(On Recalling Some Classic Sesame Street Songs)
Many of those who were children in the early ’70s would gladly agree that Sesame Street was one of the most beloved children’s television shows of the decade.
Regardless of what many overly politically correct detractors might have to say about the show (like, for instance, Cookie Monster’s being not a good role model because of his unhealthy diet and the insinuation that Ernie and Bert are homosexuals because they live in the same house), Sesame Street remains an influential learning foundation on languages, mathematics, values, and music for many children of the ’70s and the ’80s.
Music is an important component of Sesame Street, or of perhaps any children’s show. And through its more than 40 years, Sesame Street has produced countless songs that have become parts of pop culture. Here are some of such songs, now regarded as classics. Listening to these would surely give any old fan of the show nostalgic feelings.
“C Is for Cookie,” written by Joe Raposo, released in 1971, is a song that teaches children about the letter C. The original segment of this song features Cookie Monster with a cookie in his hand, singing the song while standing behind a big letter C. The black backdrop slowly lightens to reveal his backup singers—fellow monsters Grover, Fenwick, Herry Monster, Oscar the Grouch, and Billy.
“lowercase n,” written by Steve Zuckerman, first appeared on the show in 1972, is a song basically about the letter n. However, the lyric actually focuses on the sense of belonging and togetherness. It starts with “In a cold and far-off place / There was a lowercase n / Lonely and cold, she would stare off into space / And it was known that she would cry now and then…” Then it ends with “And then one day a rocketship came racing from the sky / It landed on the hill and there opened up a door / And something started coming outside / A lowercase n! / She’s not lonely anymore / They are standing on the hill / There are two that stand for sure / The wind is very still for the lowercase n’s!”
“I in the Sky,” written also by Steve Zuckerman, first aired in 1972, features three little men scrubbing and polishing a big letter I. Clearly the song teaches about hard work and teamwork.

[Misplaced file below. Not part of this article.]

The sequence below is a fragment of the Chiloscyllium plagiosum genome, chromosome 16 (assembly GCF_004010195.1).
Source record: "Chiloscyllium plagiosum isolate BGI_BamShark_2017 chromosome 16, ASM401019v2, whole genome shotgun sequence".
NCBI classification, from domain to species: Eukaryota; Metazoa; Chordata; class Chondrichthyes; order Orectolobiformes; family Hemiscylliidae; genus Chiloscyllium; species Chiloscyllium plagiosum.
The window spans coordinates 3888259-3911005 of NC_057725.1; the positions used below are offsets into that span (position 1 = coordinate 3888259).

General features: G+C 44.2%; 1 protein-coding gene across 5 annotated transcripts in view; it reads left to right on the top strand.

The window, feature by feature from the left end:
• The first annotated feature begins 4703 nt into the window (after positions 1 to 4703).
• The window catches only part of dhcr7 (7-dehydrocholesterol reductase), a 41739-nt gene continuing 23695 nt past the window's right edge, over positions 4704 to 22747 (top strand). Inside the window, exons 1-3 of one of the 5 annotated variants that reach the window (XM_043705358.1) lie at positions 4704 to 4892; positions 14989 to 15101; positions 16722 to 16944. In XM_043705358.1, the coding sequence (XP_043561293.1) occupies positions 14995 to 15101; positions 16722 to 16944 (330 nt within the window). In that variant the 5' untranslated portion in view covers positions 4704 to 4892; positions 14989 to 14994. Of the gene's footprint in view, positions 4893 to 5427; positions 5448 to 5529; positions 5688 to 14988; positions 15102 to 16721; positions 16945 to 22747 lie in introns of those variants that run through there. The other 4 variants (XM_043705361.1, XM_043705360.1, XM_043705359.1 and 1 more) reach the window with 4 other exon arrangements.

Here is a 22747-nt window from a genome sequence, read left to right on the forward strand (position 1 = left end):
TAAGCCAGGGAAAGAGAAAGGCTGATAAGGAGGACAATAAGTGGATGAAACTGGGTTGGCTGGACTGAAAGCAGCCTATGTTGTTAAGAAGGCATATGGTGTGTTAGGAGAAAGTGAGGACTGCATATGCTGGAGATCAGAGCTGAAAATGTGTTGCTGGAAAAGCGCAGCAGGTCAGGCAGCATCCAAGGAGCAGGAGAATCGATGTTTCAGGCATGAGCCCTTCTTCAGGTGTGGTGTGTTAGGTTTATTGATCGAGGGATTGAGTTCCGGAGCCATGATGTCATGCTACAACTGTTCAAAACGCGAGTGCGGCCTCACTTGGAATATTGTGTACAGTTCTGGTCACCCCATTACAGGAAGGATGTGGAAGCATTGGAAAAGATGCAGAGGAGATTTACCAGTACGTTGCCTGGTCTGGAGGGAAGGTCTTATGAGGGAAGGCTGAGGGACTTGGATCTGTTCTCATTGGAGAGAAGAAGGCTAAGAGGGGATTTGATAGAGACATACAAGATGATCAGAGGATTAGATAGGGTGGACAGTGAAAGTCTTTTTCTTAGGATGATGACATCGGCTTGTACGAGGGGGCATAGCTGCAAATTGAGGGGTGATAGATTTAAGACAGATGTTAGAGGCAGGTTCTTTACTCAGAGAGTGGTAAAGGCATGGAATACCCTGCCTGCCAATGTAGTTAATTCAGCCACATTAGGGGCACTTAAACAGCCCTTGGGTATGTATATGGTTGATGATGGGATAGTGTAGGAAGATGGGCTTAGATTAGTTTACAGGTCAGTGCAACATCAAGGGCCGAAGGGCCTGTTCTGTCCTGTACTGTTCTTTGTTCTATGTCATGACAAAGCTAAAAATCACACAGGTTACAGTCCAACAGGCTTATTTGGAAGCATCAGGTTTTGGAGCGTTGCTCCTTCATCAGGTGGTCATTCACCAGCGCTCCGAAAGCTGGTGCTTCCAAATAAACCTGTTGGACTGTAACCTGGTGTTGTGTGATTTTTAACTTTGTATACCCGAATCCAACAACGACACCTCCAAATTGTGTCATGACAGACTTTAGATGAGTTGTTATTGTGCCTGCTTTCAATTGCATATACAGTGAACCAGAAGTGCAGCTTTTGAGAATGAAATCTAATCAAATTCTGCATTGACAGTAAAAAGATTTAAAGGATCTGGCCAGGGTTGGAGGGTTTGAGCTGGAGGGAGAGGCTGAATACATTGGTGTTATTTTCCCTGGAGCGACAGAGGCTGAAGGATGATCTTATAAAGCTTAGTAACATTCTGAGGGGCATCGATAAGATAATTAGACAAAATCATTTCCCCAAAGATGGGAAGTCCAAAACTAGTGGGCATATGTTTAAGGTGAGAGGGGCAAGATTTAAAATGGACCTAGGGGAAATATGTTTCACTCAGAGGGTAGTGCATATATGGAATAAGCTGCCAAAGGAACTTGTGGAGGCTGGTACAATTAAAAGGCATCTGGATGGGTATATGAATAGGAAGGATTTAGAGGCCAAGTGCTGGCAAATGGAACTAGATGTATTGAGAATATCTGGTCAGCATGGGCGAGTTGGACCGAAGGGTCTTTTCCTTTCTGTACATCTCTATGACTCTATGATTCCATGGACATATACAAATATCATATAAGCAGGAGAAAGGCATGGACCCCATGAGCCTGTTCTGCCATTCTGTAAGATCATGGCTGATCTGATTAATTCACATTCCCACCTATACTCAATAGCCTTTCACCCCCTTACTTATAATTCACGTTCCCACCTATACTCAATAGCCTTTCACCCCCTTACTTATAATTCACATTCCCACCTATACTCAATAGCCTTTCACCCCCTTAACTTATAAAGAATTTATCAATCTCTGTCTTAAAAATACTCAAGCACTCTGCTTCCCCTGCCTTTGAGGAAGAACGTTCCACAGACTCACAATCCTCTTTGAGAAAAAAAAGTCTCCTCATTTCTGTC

“The Alligator King,” written by Donald Hadley (lyric) and William “Bud” Luckey (music) in 1971, is a song that tells the story of an alligator king who, feeling mighty down, offers his crown to whichever of his seven sons can cheer him up. The first six sons bring him various gifts, all of which result in harming him instead of doing him good. The seventh son, who comes without a gift, instead helps the king get up his feet after this has fallen down. Thus, aside from teaching how to count from one to seven, the song emphasizes that caring is more important than giving material things.
“The People in Your Neighborhood,” written by Jeff Moss in 1969, is a song introducing various people with different jobs.
“Rubber Duckie,” another one by Jeff Moss, written in 1970, is Ernie’s signature song. It shows Ernie in a tub with his rubber duckie, singing the song while having a bath.
“Pinball Number Count,” written by Walt Kraemer in 1976, is a series of animated segments each of which follows a pinball as it goes through an elaborate pinball machine. The lyric counts off from one to twelve, with each segment featuring a different number.
“Doin’ the Pigeon,” another one by Joe Raposo, written in 1973, is Bert’s signature song. The segment features Bert’s demonstrating a dance inspired by his favorite animal.
Finally, “Letter B” is a parody of the song “Let It Be” by The Beatles, with the new lyric written by Christopher Cerf in 1981. Sung in a segment by the four musical insects known as The Beetles, it teaches about words that begin with the letter B.
Each decade or every generation has its share of unforgettable and beloved children-oriented television shows, all of which have their own merits and values. However, to many who were children in the ’70s or the ’80s, nothing holds more dearly in their hearts and memories than Sesame Street with its colorful characters and sing-along song segments.